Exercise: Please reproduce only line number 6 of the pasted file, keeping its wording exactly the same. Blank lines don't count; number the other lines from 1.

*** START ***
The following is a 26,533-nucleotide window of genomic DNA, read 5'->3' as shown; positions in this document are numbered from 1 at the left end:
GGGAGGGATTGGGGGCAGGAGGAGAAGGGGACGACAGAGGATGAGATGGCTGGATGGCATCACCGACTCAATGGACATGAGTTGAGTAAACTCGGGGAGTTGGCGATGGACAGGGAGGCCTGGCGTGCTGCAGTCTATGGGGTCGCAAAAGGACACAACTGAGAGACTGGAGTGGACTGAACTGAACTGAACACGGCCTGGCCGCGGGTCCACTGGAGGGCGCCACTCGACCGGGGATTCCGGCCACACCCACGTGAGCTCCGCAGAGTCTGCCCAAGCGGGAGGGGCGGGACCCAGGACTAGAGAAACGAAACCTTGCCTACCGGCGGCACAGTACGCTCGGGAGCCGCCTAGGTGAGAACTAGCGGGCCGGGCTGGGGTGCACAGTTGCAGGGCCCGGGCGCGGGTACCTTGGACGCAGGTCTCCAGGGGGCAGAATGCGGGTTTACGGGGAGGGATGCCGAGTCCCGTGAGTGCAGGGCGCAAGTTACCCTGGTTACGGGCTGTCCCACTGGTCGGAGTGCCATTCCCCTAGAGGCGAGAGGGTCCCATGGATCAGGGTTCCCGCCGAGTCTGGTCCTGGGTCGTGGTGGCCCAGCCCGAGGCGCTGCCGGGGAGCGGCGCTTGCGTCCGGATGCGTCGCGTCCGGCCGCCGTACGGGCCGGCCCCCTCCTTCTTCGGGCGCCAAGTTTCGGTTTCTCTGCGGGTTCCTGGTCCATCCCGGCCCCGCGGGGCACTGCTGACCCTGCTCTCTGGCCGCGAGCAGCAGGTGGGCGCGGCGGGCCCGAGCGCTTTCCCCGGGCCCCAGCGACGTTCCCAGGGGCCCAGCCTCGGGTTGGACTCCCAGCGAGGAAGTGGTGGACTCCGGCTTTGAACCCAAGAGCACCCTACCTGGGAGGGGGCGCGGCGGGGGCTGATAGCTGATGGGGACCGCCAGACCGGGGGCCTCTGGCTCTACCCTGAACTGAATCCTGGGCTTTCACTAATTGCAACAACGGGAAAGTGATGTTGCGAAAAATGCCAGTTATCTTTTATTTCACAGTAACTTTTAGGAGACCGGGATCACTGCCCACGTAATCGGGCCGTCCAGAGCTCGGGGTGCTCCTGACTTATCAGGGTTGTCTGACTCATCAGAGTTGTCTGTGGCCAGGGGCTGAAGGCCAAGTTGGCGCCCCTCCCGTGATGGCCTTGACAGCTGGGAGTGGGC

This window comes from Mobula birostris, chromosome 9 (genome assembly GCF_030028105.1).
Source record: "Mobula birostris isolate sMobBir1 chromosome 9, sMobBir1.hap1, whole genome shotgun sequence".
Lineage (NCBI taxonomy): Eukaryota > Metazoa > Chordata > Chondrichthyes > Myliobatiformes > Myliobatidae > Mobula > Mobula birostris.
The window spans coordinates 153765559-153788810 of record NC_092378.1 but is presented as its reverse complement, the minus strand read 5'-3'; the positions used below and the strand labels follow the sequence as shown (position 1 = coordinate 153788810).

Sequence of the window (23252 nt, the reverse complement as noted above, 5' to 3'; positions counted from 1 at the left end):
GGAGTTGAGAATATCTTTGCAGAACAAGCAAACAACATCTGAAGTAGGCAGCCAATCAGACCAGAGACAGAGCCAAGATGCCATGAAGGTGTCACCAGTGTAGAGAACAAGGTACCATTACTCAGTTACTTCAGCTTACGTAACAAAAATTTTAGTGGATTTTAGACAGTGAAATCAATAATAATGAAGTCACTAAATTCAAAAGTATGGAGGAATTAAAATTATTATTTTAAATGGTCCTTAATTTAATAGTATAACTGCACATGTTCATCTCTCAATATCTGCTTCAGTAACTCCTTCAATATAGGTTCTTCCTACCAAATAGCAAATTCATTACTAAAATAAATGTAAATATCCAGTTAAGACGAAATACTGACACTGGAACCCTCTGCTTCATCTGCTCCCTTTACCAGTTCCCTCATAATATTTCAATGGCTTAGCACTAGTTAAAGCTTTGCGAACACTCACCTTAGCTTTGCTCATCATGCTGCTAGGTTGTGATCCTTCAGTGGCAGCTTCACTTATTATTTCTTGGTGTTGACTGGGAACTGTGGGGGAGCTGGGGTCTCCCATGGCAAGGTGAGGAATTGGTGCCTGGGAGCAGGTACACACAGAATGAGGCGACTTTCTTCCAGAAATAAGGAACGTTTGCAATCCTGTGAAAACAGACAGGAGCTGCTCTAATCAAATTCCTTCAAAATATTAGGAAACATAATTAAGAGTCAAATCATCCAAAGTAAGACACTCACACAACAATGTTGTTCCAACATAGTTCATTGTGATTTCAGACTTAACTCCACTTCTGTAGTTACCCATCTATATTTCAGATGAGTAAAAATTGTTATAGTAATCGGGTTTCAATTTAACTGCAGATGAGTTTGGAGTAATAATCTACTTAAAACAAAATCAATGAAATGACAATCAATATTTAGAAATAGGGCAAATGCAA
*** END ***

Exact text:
The window spans coordinates 153765559-153788810 of record NC_092378.1 but is presented as its reverse complement, the minus strand read 5'-3'; the positions used below and the strand labels follow the sequence as shown (position 1 = coordinate 153788810).